La La Land: A Review

I’ve just come back from my second time seeing the movie La La Land; apparently once was not enough.

The first time I saw this movie I was with my parents. I was sitting beside my dad and joking about how long into the movie it would take for my mom to fall asleep, when the lights faded out and the room went quiet but the crunch of popcorn and the crackle of candy wrappers. This was always my favourite part of movies; I was ready to be dazzled.

My eyes were fixed up at the screen in a lustful awe with hardly any memory of even blinking during the entire film. La La Land is one of those movies that sparks almost every hair off your skin and hits you right in the soul, not to mention the heart (Ryan Gosling- ugh).

Now, there are three elements of film that I value most: score (soundtrack), cinematography (framing, movement, transitions) and acting. Many movies are decently written with decent plot-lines; what I find impressive is the execution of these stories.

Let’s begin with the soundtrack. This seems fitting as La La Land is after all… a musical. Ah, the soundtrack: a fusion of sensuous jazz meets Disney-inspired blissful wonderland. Needless to say, Justin Hurwtiz is my new king. What I love about an original score is how it allows for a sense of harmony and cohesion throughout the film; we often hear familiar melodies reappearing throughout the film in various arrangements. With non-original soundtracks, you lose this sense of harmony and every song has a pre-established essence. Not only do these familiar melodies reappear throughout the movie, but they are performed through various forms and arrangements. I only picked up on this the second time I watched it, but City of Stars and Mia & Sebastian’s Melody carry through as forms of background music in several scenes, both reformed into either that polished jazz or fantastical wonderland. These melodies developed a great power of familiarity, which was an important tool for the story. Take for example Mia & Sebastian’s melody- Mia’s initial draw into the club, the reason she leaves the restaurant to go meet Seb, then the reason Seb leaves his photoshoot to race to her play, and at the very end to circle everything back to them. The melody is the sort of constant to her La La Land.

Next, the cinematography- absolutely genius; a sort of melody in itself. There were several one-take shots that were polished to magnificence. The first couple musical numbers in particular were creatively planned and flawlessly executed. Also, I hadn’t picked up on the clever transitions until the second time I watched it. There was this one shot of Ryan Gosling as he opens the door to his first band meeting and the camera smoothly circles around behind his head as he stands tall and still- that for some reason just seemed so powerful to me. “What an entrance,” I thought.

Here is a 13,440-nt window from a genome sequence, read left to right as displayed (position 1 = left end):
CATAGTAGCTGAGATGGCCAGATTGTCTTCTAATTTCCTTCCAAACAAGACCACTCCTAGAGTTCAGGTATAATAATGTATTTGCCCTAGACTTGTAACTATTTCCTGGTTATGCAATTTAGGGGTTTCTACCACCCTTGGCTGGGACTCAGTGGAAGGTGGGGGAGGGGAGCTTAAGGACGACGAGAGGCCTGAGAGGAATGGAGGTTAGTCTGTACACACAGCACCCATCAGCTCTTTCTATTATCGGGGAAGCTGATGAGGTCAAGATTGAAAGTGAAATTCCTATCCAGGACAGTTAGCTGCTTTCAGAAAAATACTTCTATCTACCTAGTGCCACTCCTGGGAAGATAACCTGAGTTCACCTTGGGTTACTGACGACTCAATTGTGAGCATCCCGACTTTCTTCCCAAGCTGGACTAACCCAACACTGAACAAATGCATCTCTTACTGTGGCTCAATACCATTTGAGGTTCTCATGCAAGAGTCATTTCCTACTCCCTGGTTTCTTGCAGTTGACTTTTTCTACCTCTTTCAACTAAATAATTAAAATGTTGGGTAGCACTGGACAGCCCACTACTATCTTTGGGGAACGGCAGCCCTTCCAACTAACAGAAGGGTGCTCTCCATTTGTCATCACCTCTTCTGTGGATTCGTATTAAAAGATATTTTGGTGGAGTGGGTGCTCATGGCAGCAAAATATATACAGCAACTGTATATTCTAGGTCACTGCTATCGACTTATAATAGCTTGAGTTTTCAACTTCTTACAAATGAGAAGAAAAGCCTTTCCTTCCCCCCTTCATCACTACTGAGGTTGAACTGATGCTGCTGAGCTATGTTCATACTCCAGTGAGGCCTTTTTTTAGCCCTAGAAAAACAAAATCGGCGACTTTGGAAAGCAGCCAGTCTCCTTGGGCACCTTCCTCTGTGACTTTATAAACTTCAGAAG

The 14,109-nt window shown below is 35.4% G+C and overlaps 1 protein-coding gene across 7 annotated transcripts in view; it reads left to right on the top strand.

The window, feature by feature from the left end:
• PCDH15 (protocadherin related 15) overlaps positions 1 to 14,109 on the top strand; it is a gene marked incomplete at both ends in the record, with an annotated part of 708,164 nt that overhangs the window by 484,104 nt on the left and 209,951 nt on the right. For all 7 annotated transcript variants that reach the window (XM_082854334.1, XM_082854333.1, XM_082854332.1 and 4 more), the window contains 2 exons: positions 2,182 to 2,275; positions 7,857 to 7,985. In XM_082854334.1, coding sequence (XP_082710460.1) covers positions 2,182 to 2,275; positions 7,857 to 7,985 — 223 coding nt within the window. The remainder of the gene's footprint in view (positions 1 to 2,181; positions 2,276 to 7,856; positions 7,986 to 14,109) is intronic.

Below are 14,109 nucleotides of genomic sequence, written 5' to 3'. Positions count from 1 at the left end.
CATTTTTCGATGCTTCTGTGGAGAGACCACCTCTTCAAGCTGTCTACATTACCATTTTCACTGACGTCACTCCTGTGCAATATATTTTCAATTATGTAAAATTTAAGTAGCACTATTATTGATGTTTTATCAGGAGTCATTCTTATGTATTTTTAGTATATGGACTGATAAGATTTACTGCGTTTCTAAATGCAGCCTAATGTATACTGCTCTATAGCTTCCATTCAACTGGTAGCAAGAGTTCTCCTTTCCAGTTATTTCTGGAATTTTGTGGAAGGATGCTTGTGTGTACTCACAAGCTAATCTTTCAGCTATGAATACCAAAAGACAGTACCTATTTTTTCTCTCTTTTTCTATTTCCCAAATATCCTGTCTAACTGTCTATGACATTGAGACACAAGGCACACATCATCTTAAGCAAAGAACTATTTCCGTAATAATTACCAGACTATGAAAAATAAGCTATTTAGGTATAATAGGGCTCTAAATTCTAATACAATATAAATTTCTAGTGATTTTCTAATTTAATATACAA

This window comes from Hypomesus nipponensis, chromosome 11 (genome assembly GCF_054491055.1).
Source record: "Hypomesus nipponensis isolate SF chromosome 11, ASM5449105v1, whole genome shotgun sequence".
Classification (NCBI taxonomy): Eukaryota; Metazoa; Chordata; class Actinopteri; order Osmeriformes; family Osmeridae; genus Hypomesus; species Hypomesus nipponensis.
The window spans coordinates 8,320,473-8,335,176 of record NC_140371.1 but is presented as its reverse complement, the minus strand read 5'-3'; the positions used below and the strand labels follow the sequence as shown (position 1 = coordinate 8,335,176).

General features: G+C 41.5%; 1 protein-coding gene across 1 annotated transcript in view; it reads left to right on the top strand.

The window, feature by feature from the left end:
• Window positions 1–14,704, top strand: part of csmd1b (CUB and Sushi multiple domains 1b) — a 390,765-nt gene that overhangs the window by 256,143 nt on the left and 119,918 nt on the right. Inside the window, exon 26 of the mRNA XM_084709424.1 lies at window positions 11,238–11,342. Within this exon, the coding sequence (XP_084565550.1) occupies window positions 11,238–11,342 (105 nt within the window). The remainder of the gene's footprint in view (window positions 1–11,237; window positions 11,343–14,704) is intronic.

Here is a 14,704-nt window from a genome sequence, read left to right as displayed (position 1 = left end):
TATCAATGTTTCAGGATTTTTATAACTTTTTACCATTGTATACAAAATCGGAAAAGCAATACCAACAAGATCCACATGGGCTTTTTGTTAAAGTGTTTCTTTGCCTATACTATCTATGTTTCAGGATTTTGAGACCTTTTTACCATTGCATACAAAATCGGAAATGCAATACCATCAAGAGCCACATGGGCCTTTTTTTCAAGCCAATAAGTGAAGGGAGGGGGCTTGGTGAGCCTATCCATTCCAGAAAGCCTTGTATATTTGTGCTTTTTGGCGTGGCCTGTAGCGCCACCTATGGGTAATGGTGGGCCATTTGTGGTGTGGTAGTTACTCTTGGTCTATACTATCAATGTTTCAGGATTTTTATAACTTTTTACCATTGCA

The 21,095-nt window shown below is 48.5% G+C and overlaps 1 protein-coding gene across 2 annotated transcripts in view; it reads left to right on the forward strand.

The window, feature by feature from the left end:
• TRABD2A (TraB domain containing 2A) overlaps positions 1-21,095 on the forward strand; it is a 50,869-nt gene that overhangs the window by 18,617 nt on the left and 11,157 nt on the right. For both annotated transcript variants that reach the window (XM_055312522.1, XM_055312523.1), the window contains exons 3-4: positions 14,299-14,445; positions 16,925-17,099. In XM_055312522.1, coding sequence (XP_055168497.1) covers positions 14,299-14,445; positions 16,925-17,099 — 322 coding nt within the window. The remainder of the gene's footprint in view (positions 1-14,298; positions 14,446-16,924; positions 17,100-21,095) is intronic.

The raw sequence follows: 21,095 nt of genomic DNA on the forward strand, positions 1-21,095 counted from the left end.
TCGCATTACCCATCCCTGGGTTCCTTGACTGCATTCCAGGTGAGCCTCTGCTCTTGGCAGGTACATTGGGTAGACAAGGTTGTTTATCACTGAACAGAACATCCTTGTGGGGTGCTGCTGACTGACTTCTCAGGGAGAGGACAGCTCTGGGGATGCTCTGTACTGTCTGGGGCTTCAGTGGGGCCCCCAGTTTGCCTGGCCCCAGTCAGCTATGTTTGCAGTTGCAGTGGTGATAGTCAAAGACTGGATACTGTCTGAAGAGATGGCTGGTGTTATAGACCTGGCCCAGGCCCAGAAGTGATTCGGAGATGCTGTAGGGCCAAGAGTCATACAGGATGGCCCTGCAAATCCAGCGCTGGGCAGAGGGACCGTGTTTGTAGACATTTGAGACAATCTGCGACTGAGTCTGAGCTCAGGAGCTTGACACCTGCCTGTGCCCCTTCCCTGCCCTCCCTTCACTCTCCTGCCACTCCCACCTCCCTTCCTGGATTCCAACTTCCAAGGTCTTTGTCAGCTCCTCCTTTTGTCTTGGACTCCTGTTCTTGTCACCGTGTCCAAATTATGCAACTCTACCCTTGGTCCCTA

And the acting- no comments. Ryan gosling may very well be my favourite living actor. A very classy Emma Stone was quirky enough to be that relatable female role, without being a Zooey Deschanel cliché, (just to clarify – Zooey Deschanel is the OG of quirky female characters; it’s those who followed her that I deem clichés).

Every ounce of artistic spirit in my being became enlightened after walking out of this movie. I waltzed through the parking lot to our SUV, considerably disappointed that it wasn’t Sebastian’s convertible. I did, however, sport a cheesy smile that I didn’t even try to conceal and a newfound sense of inspiration glowing from my very core. I’m sure this film sparked a light in bubbling artists everywhere; dancers, singers, sax players, pianists, actresses, you name it. I can attest myself- the next day, I found myself twirling around the house in a fantastical daze. I did a ton of writing, as I’m sure I’ll be doing a lot of now after having seen it again.

All in all, if you have the chance to see the dazzling showpiece on the big screens, please do. There’s a reason it got 14 oscar nominations and won 7 awards at the Golden Globes, setting the film at a new record of most awards won by a single film. Also, I just read that the director, Damien Chazelle, actually wrote this screenplay in 2010 and it’s taken this long to have it financed and come to life. Here’s to the ones who dream, I suppose.

Stay fanciful.

– Dose of Delight


Leave a Reply

Fill in your details below or click an icon to log in: Logo

You are commenting using your account. Log Out /  Change )

Google+ photo

You are commenting using your Google+ account. Log Out /  Change )

Twitter picture

You are commenting using your Twitter account. Log Out /  Change )

Facebook photo

You are commenting using your Facebook account. Log Out /  Change )


Connecting to %s